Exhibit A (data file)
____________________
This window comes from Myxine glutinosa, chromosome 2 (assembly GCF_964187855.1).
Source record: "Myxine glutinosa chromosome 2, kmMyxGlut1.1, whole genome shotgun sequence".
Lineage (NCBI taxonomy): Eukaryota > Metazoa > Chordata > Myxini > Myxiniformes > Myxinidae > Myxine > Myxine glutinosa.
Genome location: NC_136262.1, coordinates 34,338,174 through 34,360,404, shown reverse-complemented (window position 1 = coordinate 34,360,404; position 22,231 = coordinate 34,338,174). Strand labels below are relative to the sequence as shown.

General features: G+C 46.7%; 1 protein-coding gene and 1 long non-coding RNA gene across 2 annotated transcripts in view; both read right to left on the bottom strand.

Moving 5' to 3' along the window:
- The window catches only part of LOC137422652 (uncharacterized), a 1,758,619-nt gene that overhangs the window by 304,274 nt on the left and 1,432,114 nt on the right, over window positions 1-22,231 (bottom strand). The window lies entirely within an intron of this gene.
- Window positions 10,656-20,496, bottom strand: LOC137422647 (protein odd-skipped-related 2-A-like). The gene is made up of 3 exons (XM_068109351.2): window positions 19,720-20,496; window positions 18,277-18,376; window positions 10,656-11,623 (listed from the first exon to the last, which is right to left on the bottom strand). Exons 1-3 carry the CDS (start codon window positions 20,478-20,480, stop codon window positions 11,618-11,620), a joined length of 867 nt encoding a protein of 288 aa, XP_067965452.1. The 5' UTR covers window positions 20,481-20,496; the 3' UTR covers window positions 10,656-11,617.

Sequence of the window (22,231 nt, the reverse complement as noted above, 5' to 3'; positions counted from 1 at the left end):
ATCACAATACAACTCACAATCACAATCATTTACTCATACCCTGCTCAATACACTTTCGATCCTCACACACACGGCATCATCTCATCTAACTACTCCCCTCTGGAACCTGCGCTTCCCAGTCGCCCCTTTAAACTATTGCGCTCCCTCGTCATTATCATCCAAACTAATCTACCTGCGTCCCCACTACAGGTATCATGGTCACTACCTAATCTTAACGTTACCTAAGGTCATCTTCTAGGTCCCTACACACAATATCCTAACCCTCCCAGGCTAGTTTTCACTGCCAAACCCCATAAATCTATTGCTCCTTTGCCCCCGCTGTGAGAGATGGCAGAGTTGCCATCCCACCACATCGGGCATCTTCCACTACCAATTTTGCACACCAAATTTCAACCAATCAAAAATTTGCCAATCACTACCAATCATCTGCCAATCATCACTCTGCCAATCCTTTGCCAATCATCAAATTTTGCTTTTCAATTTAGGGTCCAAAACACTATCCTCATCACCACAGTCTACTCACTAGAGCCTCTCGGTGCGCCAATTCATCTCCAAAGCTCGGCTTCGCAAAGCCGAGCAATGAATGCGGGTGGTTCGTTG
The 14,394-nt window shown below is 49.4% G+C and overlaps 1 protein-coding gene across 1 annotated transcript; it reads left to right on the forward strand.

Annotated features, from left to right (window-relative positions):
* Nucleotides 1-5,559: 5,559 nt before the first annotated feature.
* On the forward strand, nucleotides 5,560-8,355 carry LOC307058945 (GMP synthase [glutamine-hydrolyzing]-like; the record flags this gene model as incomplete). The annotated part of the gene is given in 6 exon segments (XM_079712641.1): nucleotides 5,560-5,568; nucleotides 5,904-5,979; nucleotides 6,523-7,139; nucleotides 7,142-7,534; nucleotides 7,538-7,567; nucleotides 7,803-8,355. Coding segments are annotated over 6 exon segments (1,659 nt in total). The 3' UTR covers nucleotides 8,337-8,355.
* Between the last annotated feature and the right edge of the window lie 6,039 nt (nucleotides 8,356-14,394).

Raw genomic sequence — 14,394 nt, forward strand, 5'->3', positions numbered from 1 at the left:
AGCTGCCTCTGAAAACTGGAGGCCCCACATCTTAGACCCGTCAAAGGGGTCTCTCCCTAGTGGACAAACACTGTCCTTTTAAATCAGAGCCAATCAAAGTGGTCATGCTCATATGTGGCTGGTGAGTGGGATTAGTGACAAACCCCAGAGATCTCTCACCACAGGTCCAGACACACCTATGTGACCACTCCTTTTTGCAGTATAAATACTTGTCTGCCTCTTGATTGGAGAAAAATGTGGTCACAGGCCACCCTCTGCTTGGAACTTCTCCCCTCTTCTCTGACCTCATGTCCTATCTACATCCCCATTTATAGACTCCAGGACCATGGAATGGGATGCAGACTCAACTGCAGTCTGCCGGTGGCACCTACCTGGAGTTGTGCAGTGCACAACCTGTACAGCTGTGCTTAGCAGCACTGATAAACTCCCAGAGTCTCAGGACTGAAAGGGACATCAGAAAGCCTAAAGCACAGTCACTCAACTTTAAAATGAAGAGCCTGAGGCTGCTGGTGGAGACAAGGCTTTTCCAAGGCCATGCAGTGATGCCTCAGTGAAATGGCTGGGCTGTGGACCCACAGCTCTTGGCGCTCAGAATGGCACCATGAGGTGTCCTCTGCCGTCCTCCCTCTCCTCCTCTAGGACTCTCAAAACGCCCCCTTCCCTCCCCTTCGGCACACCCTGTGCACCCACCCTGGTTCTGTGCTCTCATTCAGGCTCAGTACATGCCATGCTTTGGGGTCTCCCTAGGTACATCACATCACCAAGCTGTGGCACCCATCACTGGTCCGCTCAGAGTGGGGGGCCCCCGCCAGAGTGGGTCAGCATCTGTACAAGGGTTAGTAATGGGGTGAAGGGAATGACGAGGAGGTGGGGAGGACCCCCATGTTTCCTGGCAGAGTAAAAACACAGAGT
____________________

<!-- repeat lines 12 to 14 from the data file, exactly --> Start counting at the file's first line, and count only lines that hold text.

Annotated features, from left to right (window-relative positions):
* Nucleotides 1-5,559: 5,559 nt before the first annotated feature.
* On the forward strand, nucleotides 5,560-8,355 carry LOC307058945 (GMP synthase [glutamine-hydrolyzing]-like; the record flags this gene model as incomplete). The annotated part of the gene is given in 6 exon segments (XM_079712641.1): nucleotides 5,560-5,568; nucleotides 5,904-5,979; nucleotides 6,523-7,139; nucleotides 7,142-7,534; nucleotides 7,538-7,567; nucleotides 7,803-8,355. Coding segments are annotated over 6 exon segments (1,659 nt in total). The 3' UTR covers nucleotides 8,337-8,355.